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Training Log Archive: Swampfox

In the 7 days ending Sep 22:

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Sunday Sep 22 #


After some map work at Sugar Hill, I went for an adventure run in the SE part of the national forest. Part of the run traversed an area I'd run through before--but a while back. Maybe a long while back. Since then, many beetle trees have toppled over, and much of the area was drabbade by a giant mastication machine. I'm not really sure what the objective of the mastication is, or even if there is genuine belief that something positive will be achieved. It has seemed weird to me before, and it remains so. Especially doing this thinning after the beetles have already done such a good job...

There were large areas of young, waist high aspens coming up. That surprised me, since the general trend for some years has been that of established aspen groves dying off and in some cases virtually disappearing. One theory: the ground has been sprayed with bacon grease. Some tout bacon as the cure for all that ails, but I have never heard of it used for this kind of an application before. However, it appears to have been quite successful.

At one point while I was looking more at the ground than my surroundings, I glanced up and was startled to see a quite large bull moose quite near. I guess I was lucky it was (apparently) not feeling aggressive because it could have easily have closed the gap without my being aware of it until too late. Its antlers had a wingspan that would make a Division 1 basketball coach salivate.

The other part of the run took me through an area that was entirely new to me. It was very strong granite terrain--world class, actually. Even a quick KP map of this area would make for some really impressive orienteering. It does require lidar though, and lidar coming to Wyoming might be only another one of those things that will only happen when hell freezes over.

My good deed for the run was finding and bringing back one of those awful mylar balloon things. They should have a $500 deposit on them. Maybe more.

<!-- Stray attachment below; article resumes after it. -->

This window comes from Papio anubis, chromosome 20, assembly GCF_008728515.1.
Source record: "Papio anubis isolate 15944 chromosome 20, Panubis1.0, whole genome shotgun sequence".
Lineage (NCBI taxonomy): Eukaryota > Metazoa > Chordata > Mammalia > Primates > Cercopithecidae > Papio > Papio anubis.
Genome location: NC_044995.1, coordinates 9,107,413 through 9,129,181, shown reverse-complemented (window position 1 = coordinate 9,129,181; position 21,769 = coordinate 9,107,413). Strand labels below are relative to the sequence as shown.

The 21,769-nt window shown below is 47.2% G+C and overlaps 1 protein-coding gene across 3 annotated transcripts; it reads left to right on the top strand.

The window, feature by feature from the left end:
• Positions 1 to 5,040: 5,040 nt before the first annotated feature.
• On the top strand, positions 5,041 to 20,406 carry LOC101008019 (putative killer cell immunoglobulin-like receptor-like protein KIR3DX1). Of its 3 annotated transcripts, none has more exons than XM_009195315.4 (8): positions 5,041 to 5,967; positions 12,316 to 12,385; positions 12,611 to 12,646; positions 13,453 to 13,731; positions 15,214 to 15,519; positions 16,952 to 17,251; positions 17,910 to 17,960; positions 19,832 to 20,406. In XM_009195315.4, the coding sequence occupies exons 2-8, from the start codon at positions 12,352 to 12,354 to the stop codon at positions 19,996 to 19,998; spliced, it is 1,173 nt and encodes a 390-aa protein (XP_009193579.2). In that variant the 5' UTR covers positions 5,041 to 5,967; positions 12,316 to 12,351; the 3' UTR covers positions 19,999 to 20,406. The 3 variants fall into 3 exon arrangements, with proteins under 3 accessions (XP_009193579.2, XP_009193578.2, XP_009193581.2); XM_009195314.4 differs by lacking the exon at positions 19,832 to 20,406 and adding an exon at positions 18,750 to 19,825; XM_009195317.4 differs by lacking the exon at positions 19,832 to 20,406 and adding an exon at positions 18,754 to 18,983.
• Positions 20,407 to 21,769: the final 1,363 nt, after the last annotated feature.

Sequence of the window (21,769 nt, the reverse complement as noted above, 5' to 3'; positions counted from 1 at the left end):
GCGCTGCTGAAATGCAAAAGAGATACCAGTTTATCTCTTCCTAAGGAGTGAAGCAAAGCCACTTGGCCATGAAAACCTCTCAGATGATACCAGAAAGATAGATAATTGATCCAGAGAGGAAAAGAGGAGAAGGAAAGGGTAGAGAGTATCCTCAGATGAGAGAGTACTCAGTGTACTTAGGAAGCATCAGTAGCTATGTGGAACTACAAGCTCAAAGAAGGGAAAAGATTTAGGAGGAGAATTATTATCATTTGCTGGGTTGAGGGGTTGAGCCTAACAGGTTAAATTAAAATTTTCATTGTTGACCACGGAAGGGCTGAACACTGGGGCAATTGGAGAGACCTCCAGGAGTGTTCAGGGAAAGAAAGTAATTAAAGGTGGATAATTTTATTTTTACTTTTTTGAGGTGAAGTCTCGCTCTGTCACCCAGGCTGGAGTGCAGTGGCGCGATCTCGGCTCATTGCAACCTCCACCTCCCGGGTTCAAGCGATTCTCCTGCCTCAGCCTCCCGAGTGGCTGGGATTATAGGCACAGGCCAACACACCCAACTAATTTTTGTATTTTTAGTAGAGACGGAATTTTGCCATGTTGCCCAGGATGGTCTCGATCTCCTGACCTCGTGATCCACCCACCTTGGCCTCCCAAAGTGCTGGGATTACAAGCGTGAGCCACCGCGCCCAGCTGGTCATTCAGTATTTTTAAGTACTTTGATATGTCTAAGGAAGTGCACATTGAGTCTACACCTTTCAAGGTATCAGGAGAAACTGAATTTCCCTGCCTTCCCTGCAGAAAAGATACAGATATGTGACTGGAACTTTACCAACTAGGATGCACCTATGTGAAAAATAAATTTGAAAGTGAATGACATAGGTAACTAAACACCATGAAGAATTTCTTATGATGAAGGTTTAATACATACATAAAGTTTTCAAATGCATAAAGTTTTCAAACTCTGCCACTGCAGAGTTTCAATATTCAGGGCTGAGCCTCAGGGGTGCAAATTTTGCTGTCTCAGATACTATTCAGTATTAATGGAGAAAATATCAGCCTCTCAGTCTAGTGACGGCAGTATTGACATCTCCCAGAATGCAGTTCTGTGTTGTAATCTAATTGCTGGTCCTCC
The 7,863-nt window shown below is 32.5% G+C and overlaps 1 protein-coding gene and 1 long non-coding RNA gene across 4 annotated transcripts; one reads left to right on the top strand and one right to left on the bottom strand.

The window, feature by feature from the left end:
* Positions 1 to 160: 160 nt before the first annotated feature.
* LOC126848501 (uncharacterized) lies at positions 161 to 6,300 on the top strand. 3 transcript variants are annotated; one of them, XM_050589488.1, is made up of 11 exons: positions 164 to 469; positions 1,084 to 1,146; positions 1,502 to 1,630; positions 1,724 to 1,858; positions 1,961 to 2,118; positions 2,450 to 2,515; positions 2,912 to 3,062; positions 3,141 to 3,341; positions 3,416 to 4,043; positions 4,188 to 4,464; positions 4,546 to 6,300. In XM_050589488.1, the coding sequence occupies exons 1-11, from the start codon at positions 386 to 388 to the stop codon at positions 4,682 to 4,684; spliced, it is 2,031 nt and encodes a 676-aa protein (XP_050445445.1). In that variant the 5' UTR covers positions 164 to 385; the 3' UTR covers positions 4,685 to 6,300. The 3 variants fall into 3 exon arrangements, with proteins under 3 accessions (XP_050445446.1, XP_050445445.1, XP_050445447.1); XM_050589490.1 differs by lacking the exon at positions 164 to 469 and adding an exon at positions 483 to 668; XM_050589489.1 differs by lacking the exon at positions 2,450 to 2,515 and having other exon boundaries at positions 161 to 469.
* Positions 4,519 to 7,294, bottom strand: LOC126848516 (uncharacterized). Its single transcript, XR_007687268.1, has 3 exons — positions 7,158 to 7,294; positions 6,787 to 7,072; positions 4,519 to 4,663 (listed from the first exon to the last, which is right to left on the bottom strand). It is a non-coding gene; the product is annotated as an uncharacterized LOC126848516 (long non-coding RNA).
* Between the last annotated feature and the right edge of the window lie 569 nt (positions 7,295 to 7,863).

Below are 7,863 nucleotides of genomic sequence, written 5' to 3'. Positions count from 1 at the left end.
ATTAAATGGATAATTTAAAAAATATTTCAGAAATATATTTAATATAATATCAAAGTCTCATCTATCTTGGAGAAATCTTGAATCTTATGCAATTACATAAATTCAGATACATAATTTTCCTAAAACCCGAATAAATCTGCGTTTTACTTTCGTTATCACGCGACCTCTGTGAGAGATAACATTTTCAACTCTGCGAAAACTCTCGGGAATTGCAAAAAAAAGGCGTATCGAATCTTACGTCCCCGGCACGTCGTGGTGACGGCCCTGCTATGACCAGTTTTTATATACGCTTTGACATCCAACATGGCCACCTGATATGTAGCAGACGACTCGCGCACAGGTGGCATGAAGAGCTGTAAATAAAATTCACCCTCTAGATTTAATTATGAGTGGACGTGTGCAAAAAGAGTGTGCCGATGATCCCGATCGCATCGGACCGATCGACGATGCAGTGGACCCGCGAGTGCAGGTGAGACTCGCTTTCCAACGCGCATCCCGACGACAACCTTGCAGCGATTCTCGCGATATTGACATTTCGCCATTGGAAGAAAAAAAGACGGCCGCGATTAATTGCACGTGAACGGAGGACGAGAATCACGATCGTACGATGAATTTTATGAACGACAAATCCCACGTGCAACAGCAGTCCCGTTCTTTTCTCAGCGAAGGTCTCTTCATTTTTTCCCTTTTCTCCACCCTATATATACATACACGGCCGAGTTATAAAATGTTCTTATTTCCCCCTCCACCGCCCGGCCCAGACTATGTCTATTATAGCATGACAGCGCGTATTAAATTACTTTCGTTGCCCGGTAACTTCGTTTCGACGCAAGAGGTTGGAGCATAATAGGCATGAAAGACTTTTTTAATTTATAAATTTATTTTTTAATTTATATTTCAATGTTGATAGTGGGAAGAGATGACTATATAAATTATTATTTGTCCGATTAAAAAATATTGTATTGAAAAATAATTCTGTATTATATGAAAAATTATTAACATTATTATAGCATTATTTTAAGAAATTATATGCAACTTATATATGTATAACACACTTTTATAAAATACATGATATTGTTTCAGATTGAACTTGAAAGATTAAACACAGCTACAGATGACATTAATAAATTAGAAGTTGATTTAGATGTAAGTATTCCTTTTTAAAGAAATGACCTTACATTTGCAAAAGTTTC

By the time I was finishing, it was halfway between darkness and dark.

Friday Sep 20 #


Got the last bit of the very detailed north ridge area at McKechnie done, and now will switch back to resume work on Sugar Hill. Several sprinkles came through while I was working, trying to foil my plans, but it was too little, too late for the Weather Gods this time.

Ran afterwards, checking out the re-route/new mtn bike trail of the Aspen Trail. Or maybe it's Upper Aspen--I've never really been clear about how the aspen Loops are named.

Thursday Sep 19 #


O' at Devil's Claw. Beautiful, crisp morning with perfect running conditions. And all the hills that were there before were still there today, making for a proper feeling. Much of the so-called "white" on the map has become increasingly shaky, due to unpredictable amounts of fallen beetle kill trees. Running around and sticking to the yellow areas when possible usually seemed like the better choice.

Monday Sep 16 #


O' at Pelican Bay, temps in the 70s, mostly overcast with a light breeze--very comfortable running. Took on a fair bit of sage; it seems by now a lot of it would have been beaten down by all the running, but it is all but impervious to anything less than nuclear devastation. Lots of cows were out, so I took full advantage of that. The cattle trucks have started to roll, flying down the highway at 80+ mph when they are empty and headed west, and very sluggish as they crawl up the Laramie Range when they are full of cattle and headed east. I don't know where they go--maybe Greeley?

Probably Greeley.

Anyway, sooner rather than later the trucks will be picking up the cows on our maps, and then it will be a quieter place, and less prone to dusty stampedes also.

One control gave me a problem as I headed into the ring and ended up on a dot knoll I couldn't place, but I could tell it wasn't the knoll I was intended for. At length I discerned the dot knoll was probably underneath the control ring and therefore hidden away, which proved to be the case once I got back home and could inspect the blank map.

Didn't see any archers, but that doesn't mean they weren't out there. Also didn't see any deer or elk, but that also doesn't mean they weren't out there. I was probably just thrown off by the hidden dot knoll.

Legs were only so-so, but still good enough for a decent pace.

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